As use of the Internet became more widespread over the past couple of decades, some highly edited TV clips of me (and others) have appeared on Islamic websites, Arab TV and even on Youtube. Usually they are confined to my non-committal statement that “I find it interesting that these statements would be in the Koran” and in one instance I am credited with suggesting that they are inspired by a ‘divine being.’ The latter is taken out of context. We were discussing what would be required to show that a passage implied divine inspiration.
Dan Golden, staff reporter of the Wall Street Journal, did some research and found that Zindani’s goal was simply to be able to claim that western scientists believed there were miraculous statements in the Koran. The whole affair was a scam. We were tricked by the charming Sheik and fooled by the Saudi cover story. Dan’s article is available on the Internet at many sites, but here is one that is free:http://www.weatheranswer.com/public/wstjournal%20012302.txt .
In 2011 I was interviewed on this topic by a British computer specialist who has taken it upon himself to contact and interview scientists that had participated in Sheik Zindani’s project. His internet name is The Rationalizer. In the interview I give a more thorough discussion of my experience. It can be seen on Youtube at:http://tinyurl.com/BillHayInterview, orhttp://www.youtube.com/watch?v=Bygb30gAqOsLinks to the other interviews can be found here:http://www.YouTube.com/user/ThisIsTheTruthUncut
It is interesting that Islamic clerics try to use science as a recruiting tool. In contrast Christian Fundamentalists regard science as hostile to their faith. In Chap. 3 I recounted how in 1997 I found myself standing on Charles Darwin’s grave in Westminster Abbey. The Church of England holds him in the highest regard. In fact, many famous scientists have their final resting place in the Abbey. But a few years later I attended ‘Creationist School’ at one of our churches in the town where I live. Darwin was considered a tool of the devil, along with Carl Sagan. I must say that the ‘teacher’ had the most bizarre ideas about evolution I have ever heard. He somehow thought that Darwin had said that an ape had suddenly had a human child. Exactly the opposite of the slow gradual evolution Darwin proposed. After several sessions someone finally asked if anyone had ever read The Origin of Species. No one had; no great surprise. I checked and found we do not even have a copy in our local library.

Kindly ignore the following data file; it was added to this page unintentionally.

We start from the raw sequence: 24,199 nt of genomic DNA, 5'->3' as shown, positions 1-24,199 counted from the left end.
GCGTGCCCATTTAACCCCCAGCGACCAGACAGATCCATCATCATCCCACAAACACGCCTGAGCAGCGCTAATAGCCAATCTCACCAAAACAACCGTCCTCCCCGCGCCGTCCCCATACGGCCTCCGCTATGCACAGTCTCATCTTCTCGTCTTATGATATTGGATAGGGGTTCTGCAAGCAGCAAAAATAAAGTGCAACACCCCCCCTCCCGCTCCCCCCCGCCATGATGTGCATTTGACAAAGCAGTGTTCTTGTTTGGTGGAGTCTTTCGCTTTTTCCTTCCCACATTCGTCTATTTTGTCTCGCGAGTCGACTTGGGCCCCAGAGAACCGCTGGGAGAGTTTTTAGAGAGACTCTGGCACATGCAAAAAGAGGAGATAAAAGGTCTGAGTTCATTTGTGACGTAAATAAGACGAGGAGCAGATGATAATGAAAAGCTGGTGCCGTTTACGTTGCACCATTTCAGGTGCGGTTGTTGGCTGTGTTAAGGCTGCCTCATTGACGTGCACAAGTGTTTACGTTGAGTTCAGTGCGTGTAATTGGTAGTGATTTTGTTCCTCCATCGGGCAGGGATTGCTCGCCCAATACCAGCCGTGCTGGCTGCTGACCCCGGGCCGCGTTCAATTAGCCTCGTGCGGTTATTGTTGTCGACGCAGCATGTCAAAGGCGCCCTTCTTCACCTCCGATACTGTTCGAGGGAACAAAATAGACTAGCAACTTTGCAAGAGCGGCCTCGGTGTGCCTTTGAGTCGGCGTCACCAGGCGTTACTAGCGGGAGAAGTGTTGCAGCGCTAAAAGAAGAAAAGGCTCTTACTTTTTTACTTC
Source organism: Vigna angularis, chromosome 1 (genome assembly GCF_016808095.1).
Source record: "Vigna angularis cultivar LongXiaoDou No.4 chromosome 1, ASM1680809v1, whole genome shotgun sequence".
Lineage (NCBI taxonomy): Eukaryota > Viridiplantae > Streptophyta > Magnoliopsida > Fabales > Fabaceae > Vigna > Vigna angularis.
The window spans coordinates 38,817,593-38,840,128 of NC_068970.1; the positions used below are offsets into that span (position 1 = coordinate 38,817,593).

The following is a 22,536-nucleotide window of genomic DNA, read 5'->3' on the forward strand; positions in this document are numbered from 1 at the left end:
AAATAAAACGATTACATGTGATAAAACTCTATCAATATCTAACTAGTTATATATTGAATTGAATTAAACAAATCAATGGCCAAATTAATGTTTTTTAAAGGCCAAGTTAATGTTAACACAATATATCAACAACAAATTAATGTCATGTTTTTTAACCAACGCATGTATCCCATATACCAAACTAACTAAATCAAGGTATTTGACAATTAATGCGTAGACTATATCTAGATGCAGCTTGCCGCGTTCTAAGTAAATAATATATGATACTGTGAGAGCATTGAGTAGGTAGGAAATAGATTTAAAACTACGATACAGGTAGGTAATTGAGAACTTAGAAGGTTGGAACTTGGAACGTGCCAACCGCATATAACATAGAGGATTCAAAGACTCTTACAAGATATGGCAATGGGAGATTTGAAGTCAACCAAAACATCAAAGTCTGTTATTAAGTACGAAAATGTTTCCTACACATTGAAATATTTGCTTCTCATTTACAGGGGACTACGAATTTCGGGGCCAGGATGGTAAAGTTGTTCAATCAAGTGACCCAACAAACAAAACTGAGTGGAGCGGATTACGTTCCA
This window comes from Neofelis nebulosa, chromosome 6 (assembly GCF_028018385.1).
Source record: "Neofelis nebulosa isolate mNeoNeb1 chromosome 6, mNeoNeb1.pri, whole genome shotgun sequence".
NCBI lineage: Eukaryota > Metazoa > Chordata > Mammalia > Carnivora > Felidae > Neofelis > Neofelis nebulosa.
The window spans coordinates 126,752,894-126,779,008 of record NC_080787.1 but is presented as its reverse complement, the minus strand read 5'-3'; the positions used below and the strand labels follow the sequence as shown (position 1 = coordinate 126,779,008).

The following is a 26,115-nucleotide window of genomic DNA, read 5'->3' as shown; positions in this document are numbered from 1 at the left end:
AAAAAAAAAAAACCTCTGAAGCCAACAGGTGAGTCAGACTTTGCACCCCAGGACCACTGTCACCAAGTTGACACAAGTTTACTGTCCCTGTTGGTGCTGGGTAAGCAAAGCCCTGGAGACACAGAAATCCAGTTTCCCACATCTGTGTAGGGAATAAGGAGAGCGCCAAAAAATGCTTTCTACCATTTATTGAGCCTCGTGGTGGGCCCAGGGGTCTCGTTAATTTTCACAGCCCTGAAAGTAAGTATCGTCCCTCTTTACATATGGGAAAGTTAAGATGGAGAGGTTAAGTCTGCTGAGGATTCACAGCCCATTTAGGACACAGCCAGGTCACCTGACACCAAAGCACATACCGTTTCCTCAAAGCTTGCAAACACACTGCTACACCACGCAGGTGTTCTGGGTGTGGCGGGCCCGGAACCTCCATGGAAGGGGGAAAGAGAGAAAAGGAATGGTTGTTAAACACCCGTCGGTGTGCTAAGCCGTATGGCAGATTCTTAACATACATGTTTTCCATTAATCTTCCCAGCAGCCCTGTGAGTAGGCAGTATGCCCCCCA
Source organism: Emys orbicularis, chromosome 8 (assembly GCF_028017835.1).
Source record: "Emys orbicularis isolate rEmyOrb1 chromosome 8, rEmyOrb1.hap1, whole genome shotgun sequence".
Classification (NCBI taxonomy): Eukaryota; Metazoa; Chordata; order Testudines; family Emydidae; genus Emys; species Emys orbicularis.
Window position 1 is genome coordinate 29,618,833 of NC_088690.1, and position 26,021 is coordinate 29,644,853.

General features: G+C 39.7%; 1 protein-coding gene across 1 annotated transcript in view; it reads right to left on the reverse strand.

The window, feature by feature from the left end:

It distresses me that almost half of Americans believe that the Earth is at most 10,000 years old, and about one quarter believe that the sun revolves around the Earth. Why Babylonian mythology, the origin of those beliefs, is more acceptable than modern science to Americans is a mystery. However the myths provide a convenient excuse for denying the fact that the outcome of our great uncontrolled experiments on planet Earth may not be beneficial to mankind.